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Norway NRI couple urges media restraint
SUSENJIT GUHA  Kolkata | 29th Jan 2012

nurup and Sagarika Bhattacharya, the parents of toddlers Abhigyan and Aishwarya have urged the Indian media not to criticise Norwegian values and child protection laws. In an exclusive chat with this newspaper over phone from Stavenger in Norway, Anurup said that criticism could jeopardise the chances of their children from being formally handed over to his brother Arunabhash by the Norwegian family court. The children, now aged one and four years, were taken away from them eight months ago on account of "bad parenting" and placed in the custody of foster parents by the local child welfare service, Barnevarne.

Anurup was disappointed at the way a national TV channel anchor demanded what right the Norwegian authorities had to decide what good parenting was all about. "We request the Indian media to stop attacking Norwegian culture and values and let the court complete the settlement after my brother arrives," Anurup pleaded.

"The repeatedly wrong broadcast that the children will come back to their parents soon can affect my brother from getting custody after he arrives in Norway," he said.

According to Anurup, "The Norwegian press is closely monitoring Indian media reports and has not taken too kindly to the media-generated criticism."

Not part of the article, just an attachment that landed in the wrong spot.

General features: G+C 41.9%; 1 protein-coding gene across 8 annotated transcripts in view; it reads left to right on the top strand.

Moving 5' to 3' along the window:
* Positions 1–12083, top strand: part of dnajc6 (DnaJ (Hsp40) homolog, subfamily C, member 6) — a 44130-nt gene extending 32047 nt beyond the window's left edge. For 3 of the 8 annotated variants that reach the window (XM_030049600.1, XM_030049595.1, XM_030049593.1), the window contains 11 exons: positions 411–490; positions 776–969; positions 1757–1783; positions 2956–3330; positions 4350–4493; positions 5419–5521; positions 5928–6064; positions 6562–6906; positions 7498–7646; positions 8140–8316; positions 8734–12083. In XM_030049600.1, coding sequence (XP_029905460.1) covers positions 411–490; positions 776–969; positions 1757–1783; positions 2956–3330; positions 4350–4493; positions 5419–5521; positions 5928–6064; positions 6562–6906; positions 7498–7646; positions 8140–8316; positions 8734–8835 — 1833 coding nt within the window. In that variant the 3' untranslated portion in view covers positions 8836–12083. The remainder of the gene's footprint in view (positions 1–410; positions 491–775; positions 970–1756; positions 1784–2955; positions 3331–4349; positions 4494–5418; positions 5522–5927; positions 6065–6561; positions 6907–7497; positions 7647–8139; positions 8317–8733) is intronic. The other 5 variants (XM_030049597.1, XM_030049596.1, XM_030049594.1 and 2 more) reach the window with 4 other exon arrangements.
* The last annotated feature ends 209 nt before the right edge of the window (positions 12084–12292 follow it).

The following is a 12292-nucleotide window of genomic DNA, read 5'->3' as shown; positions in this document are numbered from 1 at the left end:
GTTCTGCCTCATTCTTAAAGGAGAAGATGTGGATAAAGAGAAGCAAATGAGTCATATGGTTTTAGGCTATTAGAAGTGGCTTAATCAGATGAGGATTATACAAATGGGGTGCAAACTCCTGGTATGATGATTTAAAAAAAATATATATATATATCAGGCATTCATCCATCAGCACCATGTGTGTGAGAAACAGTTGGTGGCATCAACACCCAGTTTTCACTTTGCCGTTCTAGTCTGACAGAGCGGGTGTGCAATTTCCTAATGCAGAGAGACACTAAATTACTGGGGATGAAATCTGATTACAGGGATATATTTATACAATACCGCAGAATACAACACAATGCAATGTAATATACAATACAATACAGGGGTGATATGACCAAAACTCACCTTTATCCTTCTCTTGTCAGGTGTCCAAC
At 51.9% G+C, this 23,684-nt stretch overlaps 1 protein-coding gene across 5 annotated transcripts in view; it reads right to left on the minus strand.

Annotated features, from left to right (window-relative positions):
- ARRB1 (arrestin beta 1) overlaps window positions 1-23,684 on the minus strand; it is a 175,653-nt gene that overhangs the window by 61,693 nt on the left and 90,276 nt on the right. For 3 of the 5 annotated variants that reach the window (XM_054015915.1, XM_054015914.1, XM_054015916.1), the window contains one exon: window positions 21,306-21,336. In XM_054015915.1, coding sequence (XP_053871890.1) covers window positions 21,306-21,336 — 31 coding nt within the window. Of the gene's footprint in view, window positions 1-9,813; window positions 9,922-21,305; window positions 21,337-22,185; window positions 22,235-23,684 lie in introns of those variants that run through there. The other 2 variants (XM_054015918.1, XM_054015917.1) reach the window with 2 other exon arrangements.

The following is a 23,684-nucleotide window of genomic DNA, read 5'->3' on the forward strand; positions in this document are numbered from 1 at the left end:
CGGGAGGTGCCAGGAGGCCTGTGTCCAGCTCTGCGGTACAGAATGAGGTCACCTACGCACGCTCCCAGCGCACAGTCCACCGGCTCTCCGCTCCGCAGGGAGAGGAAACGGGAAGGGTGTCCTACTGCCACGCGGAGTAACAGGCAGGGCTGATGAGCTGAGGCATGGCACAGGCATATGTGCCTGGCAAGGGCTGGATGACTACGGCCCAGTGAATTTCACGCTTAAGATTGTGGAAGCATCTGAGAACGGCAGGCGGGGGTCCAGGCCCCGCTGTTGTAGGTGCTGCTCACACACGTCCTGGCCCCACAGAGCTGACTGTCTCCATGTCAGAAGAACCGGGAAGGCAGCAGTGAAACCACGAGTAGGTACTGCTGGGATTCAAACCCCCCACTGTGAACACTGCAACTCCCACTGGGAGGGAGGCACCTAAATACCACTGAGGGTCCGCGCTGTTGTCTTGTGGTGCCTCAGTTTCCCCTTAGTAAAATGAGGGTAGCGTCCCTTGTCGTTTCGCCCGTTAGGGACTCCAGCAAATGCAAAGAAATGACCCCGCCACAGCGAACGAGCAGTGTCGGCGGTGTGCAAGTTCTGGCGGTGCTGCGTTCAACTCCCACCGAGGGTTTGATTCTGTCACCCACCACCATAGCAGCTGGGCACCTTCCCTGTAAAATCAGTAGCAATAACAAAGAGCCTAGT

Arunabhash, who will apply for a Norwegian visa on Monday, is expected to get custody of the children within days of his arrival in Stavenger.

The children will be handed over to Arunabhash by the County Committee, or family court, in the presence of Anurup and Sagarika, their lawyer Svein Kjetil Lode Svendsen, the Indian ambassador, Ravindra Kumar Tyagi and the foster mother, MariAnn Svendsen. But this will not be done before they are confirmed about his legitimacy and confident that he will ensure their physical and psychological wellbeing.

Arunabhash, who is a dentist by profession in Kulti in West Bengal's Asansol, will have to spend a few weeks at Svendsen's home to get acquainted with the children before being allowed to take them back to India. Anurup and Sagarika want a smooth handover to Arunabhash as soon as possible since their visas will expire in March.

When asked where the children were staying with their foster mother, Anurup said, "We were not told, but learnt that they were 40 miles away from us."

Meanwhile, in a press release, Gunnar Toresen, the head of Barnevarne, has categorically denied any cultural prejudice or misinterpretation in taking away the children from their biological parents, saying, "The Child Welfare Service has a responsibility to intervene if measures in the home are not sufficient to meet a child's needs. The act lists strict conditions for when a care order applies."

Anurup, a geo-scientist working with the Norwegian arm of US' Halliburton, however, said, "The 300-strong Indian community in Stavenger is shocked at the incident." His Norwegian colleagues in Halliburton are providing him with moral support.

Monotosh and Sikha Chakraborty, the children's maternal grandparents who live in Kolkata, told this newspaper, "We stayed for three months with my daughter and son-in-law after the incident, but were not allowed to meet our grandchildren."

Sikha Chakraborty said that the diplomatic intervention to release their grandchildren began after Brinda Karat took them to meet External Affairs Minister S.M. Krishna and President Pratibha Patil.

Earlier pleas from Anurup and Sagarika to the Indian high commission in Oslo for help resulted in a casual visit by an official, Balachandran. The grandparents also thanked West Bengal Chief Minister Mamata Banerjee for talking to S.M. Krishna.

 
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